Work took me to Boston for a conference last week. And I know that when in Boston, one should walk the Freedom Trail, absorbing the history of our nation. But I had little free time—random hours here and there between meetings and events and other duties—leading me to look close to my hotel for inspiration. Turns out that my hotel, connected to expensive shopping malls and near the convention center, was only a few blocks away from Newbury Street, a beloved Boston destination for quirky shopping. As I discovered, it can also be expensive shopping, but there are treasures on this street for all tastes. And because it was so close to my hotel, I could run over for an hour here or there, tackling a different block each time. The results of my exploration are below—the time estimate is probably on the low side, but come on, if you really have more than three hours at a time, you should probably be doing something patriotic, no?
This all started because I heard that an Etsy Pop-up shop was open on Newbury Street. As an Etsian (don’t forget to visit my shop, craftylawyer27 on etsy.com) I had to check out a brick and mortar shop devoted to artists and crafters. The Newbury Handmade Market, open til August 3, 2014, was filled with handmade jewelry, photography, painted glass, beautiful scarves and more. As much as I love Etsy, the chance to touch items and talk to their makers in person was too much fun to pass up. On a whim, I stopped at a nearby salon, Viselli Santoro, to see if I could get my hair cut before my organization’s big fundraiser—nothing that evening, but one early morning appointment the next day.
Thus, I came back to Newbury Street for a second time, getting a great cut and lots of advice from Colleen Coen Finley, a native Bostonian. Colleen has lived all over the city, makes her own furniture, and collects skeleton keys. She gave me a bit of background on Newbury Street, sharing concerns I heard from several independent merchants. Like so many popular places, their beloved Newbury Street , with its 1880 and 1890 brownstones, had changed over the years, with more major chains and high end stores snapping up the spaces once occupied by one of a kind boutiques. Newbury Street is a highly desirable Boston address—back in the day it was one of the THE places to live in Boston–and that prestige continues. All of this makes it harder for the smaller shops to keep their doors open.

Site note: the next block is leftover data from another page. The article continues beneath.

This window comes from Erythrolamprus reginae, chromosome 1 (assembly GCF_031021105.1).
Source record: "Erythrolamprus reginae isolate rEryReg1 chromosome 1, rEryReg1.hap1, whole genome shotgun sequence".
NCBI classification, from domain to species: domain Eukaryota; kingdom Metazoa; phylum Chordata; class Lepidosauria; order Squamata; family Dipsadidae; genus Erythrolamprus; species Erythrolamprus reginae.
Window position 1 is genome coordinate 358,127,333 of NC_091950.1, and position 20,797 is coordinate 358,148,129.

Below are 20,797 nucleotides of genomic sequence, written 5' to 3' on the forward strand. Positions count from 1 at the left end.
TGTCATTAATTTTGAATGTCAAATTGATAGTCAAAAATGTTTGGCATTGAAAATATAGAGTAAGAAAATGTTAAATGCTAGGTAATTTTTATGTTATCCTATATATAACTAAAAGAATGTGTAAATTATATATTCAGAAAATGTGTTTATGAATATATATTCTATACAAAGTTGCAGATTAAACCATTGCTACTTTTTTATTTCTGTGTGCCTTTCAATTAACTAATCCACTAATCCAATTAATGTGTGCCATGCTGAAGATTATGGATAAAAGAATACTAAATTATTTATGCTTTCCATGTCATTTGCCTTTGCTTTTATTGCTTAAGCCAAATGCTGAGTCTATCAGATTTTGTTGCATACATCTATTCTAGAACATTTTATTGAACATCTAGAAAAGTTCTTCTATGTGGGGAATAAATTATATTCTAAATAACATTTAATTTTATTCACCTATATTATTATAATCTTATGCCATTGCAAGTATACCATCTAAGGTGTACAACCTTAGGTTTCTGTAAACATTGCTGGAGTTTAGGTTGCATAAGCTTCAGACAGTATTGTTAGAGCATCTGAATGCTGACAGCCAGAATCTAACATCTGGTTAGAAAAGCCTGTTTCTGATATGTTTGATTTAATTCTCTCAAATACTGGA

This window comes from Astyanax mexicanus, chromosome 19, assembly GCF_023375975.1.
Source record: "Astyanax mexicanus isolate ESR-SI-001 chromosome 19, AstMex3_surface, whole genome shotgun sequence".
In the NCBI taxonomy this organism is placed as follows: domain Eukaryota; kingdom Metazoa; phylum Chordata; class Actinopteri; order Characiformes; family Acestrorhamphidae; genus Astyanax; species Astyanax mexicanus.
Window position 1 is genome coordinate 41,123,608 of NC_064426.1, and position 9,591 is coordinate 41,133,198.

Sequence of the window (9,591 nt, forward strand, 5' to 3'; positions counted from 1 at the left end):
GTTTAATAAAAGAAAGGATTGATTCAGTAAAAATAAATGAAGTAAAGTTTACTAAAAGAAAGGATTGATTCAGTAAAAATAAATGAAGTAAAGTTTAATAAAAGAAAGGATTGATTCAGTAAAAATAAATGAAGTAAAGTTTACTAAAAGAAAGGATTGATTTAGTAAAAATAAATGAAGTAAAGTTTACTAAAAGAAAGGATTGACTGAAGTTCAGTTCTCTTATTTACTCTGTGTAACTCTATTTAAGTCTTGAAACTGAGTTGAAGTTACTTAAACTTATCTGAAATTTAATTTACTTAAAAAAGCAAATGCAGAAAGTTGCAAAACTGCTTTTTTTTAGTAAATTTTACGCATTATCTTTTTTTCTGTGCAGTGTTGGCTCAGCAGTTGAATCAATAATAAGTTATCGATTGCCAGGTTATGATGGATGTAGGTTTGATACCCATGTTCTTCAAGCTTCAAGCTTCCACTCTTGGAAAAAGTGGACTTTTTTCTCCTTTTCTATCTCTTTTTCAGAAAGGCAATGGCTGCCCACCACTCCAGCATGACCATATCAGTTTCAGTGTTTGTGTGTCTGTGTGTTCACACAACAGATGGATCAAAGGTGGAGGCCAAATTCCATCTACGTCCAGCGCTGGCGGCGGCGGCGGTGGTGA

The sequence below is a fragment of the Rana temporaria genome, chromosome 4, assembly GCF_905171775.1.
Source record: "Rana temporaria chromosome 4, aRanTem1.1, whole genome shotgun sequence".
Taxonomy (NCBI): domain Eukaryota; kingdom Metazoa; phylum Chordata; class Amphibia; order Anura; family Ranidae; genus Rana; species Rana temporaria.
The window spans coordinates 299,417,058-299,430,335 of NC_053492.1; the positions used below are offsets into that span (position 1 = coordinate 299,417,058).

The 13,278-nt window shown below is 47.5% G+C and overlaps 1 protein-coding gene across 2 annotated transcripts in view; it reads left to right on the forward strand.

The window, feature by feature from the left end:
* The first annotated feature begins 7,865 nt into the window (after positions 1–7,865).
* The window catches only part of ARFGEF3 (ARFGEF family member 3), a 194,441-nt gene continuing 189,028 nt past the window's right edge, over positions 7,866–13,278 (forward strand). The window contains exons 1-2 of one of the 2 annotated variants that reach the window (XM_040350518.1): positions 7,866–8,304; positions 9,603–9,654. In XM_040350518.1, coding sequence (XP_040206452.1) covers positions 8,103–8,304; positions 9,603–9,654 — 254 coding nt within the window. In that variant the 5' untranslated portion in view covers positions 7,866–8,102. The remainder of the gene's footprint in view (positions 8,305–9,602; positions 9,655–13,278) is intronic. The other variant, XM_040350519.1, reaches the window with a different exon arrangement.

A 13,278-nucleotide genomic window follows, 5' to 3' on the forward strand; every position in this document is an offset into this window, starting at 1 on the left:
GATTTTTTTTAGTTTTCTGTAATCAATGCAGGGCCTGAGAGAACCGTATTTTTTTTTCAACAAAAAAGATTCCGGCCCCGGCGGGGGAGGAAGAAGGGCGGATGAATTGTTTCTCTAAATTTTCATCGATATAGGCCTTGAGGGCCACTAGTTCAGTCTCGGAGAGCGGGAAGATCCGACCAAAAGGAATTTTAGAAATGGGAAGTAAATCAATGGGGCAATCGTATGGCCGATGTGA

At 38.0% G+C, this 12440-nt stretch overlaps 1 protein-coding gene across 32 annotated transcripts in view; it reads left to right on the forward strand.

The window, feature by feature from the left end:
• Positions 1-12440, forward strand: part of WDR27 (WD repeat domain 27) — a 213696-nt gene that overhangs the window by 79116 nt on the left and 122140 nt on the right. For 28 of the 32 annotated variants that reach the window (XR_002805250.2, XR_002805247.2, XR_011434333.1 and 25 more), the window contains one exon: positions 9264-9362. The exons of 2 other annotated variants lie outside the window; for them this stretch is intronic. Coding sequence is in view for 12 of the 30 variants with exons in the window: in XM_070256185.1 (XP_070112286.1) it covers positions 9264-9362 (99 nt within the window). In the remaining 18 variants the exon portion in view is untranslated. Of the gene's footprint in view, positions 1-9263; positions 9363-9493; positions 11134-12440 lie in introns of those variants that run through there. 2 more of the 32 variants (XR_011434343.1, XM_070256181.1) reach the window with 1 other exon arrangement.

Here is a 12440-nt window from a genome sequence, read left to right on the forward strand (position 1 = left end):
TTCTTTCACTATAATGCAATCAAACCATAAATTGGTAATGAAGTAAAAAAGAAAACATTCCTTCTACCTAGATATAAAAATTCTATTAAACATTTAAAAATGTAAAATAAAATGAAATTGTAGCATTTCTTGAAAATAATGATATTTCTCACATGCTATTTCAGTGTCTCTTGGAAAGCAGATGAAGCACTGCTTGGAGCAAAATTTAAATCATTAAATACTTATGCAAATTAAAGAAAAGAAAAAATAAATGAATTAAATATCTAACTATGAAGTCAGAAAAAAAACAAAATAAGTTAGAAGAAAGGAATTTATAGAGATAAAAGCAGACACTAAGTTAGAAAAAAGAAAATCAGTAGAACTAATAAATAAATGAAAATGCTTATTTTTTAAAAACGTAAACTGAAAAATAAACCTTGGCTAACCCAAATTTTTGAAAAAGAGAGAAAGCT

Fortunately, one of those unique shope, Lunarik Fashions, was near the salon. It’s a dangerous place, filled with hundreds of handcrafted bags. Let’s just say that the longer I talked to the owner, Rik, and petted his beautiful dog, the more I realized I probably wasn’t going to leave the store without a new bag. Turquoise leather tote? HOBO (one of my favorite brands) shopping bag, gorgeous small bag with the cottonwood textile pattern? In the end I chose a beautiful South End bag, made by an artist whom Rick has worked with for years—who does great shapes and unusual color blocked patterns, marching to her own design drummer. Rik promised me that no one in Washington was likely to have this bag—and that people would stop me on the street when they saw it. While the latter hasn’t happened, within days of purchasing it a savvy Bostonian said—”That’s a South End bag—you definitely found something they won’t have back home.” So trust in the Rik, I think.